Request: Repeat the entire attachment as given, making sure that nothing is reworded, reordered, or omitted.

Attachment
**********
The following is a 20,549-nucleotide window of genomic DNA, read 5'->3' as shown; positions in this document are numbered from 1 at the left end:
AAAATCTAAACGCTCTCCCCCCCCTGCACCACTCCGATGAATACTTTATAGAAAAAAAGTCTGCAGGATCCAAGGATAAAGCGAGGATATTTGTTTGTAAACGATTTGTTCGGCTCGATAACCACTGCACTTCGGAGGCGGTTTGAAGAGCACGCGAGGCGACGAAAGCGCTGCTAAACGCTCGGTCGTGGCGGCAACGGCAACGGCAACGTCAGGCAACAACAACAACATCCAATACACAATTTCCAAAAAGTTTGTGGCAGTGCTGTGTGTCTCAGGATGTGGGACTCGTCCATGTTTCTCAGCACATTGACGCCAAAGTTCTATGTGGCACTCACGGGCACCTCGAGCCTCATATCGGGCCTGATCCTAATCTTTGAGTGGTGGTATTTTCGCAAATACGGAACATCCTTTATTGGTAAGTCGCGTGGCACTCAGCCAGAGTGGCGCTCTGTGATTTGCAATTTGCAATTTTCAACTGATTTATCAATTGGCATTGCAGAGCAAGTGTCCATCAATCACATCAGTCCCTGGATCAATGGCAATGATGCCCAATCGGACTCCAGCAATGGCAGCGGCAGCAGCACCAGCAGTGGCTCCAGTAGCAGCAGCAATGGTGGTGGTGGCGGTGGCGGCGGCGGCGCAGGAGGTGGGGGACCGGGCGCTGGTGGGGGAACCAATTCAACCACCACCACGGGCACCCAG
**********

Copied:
The following is a 20,549-nucleotide window of genomic DNA, read 5'->3' as shown; positions in this document are numbered from 1 at the left end:
AAAATCTAAACGCTCTCCCCCCCCTGCACCACTCCGATGAATACTTTATAGAAAAAAAGTCTGCAGGATCCAAGGATAAAGCGAGGATATTTGTTTGTAAACGATTTGTTCGGCTCGATAACCACTGCACTTCGGAGGCGGTTTGAAGAGCACGCGAGGCGACGAAAGCGCTGCTAAACGCTCGGTCGTGGCGGCAACGGCAACGGCAACGTCAGGCAACAACAACAACATCCAATACACAATTTCCAAAAAGTTTGTGGCAGTGCTGTGTGTCTCAGGATGTGGGACTCGTCCATGTTTCTCAGCACATTGACGCCAAAGTTCTATGTGGCACTCACGGGCACCTCGAGCCTCATATCGGGCCTGATCCTAATCTTTGAGTGGTGGTATTTTCGCAAATACGGAACATCCTTTATTGGTAAGTCGCGTGGCACTCAGCCAGAGTGGCGCTCTGTGATTTGCAATTTGCAATTTTCAACTGATTTATCAATTGGCATTGCAGAGCAAGTGTCCATCAATCACATCAGTCCCTGGATCAATGGCAATGATGCCCAATCGGACTCCAGCAATGGCAGCGGCAGCAGCACCAGCAGTGGCTCCAGTAGCAGCAGCAATGGTGGTGGTGGCGGTGGCGGCGGCGGCGCAGGAGGTGGGGGACCGGGCGCTGGTGGGGGAACCAATTCAACCACCACCACGGGCACCCAG